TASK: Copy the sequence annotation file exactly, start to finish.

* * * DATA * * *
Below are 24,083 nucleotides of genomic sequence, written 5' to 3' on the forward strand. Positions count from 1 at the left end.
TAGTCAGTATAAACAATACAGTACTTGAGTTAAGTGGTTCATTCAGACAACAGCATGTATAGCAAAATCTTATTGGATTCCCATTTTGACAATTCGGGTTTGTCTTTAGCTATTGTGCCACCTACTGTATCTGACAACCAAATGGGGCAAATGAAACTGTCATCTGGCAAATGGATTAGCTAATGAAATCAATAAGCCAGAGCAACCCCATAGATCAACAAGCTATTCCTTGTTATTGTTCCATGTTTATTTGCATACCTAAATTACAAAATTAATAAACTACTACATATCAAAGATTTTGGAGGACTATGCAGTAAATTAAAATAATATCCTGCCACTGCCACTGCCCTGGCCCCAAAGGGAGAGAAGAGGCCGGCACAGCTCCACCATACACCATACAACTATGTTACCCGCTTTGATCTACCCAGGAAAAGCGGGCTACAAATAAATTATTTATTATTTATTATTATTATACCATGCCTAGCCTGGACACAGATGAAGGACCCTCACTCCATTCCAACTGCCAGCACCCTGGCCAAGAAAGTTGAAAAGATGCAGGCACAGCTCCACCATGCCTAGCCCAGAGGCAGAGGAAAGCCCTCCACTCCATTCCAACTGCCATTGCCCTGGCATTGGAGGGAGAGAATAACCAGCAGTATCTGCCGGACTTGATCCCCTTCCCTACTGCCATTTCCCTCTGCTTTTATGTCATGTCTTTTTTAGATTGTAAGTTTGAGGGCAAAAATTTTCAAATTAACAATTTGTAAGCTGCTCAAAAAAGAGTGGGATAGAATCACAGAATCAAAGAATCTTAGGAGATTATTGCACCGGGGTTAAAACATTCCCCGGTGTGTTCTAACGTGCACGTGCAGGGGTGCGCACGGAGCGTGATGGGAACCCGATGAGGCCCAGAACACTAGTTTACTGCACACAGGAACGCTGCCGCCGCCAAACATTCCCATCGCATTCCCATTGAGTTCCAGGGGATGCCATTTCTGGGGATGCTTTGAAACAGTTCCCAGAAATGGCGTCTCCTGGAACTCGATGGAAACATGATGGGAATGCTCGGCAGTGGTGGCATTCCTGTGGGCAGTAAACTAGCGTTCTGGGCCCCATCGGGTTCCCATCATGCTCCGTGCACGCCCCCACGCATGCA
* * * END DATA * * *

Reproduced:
Below are 24,083 nucleotides of genomic sequence, written 5' to 3' on the forward strand. Positions count from 1 at the left end.
TAGTCAGTATAAACAATACAGTACTTGAGTTAAGTGGTTCATTCAGACAACAGCATGTATAGCAAAATCTTATTGGATTCCCATTTTGACAATTCGGGTTTGTCTTTAGCTATTGTGCCACCTACTGTATCTGACAACCAAATGGGGCAAATGAAACTGTCATCTGGCAAATGGATTAGCTAATGAAATCAATAAGCCAGAGCAACCCCATAGATCAACAAGCTATTCCTTGTTATTGTTCCATGTTTATTTGCATACCTAAATTACAAAATTAATAAACTACTACATATCAAAGATTTTGGAGGACTATGCAGTAAATTAAAATAATATCCTGCCACTGCCACTGCCCTGGCCCCAAAGGGAGAGAAGAGGCCGGCACAGCTCCACCATACACCATACAACTATGTTACCCGCTTTGATCTACCCAGGAAAAGCGGGCTACAAATAAATTATTTATTATTTATTATTATTATACCATGCCTAGCCTGGACACAGATGAAGGACCCTCACTCCATTCCAACTGCCAGCACCCTGGCCAAGAAAGTTGAAAAGATGCAGGCACAGCTCCACCATGCCTAGCCCAGAGGCAGAGGAAAGCCCTCCACTCCATTCCAACTGCCATTGCCCTGGCATTGGAGGGAGAGAATAACCAGCAGTATCTGCCGGACTTGATCCCCTTCCCTACTGCCATTTCCCTCTGCTTTTATGTCATGTCTTTTTTAGATTGTAAGTTTGAGGGCAAAAATTTTCAAATTAACAATTTGTAAGCTGCTCAAAAAAGAGTGGGATAGAATCACAGAATCAAAGAATCTTAGGAGATTATTGCACCGGGGTTAAAACATTCCCCGGTGTGTTCTAACGTGCACGTGCAGGGGTGCGCACGGAGCGTGATGGGAACCCGATGAGGCCCAGAACACTAGTTTACTGCACACAGGAACGCTGCCGCCGCCAAACATTCCCATCGCATTCCCATTGAGTTCCAGGGGATGCCATTTCTGGGGATGCTTTGAAACAGTTCCCAGAAATGGCGTCTCCTGGAACTCGATGGAAACATGATGGGAATGCTCGGCAGTGGTGGCATTCCTGTGGGCAGTAAACTAGCGTTCTGGGCCCCATCGGGTTCCCATCATGCTCCGTGCACGCCCCCACGCATGCA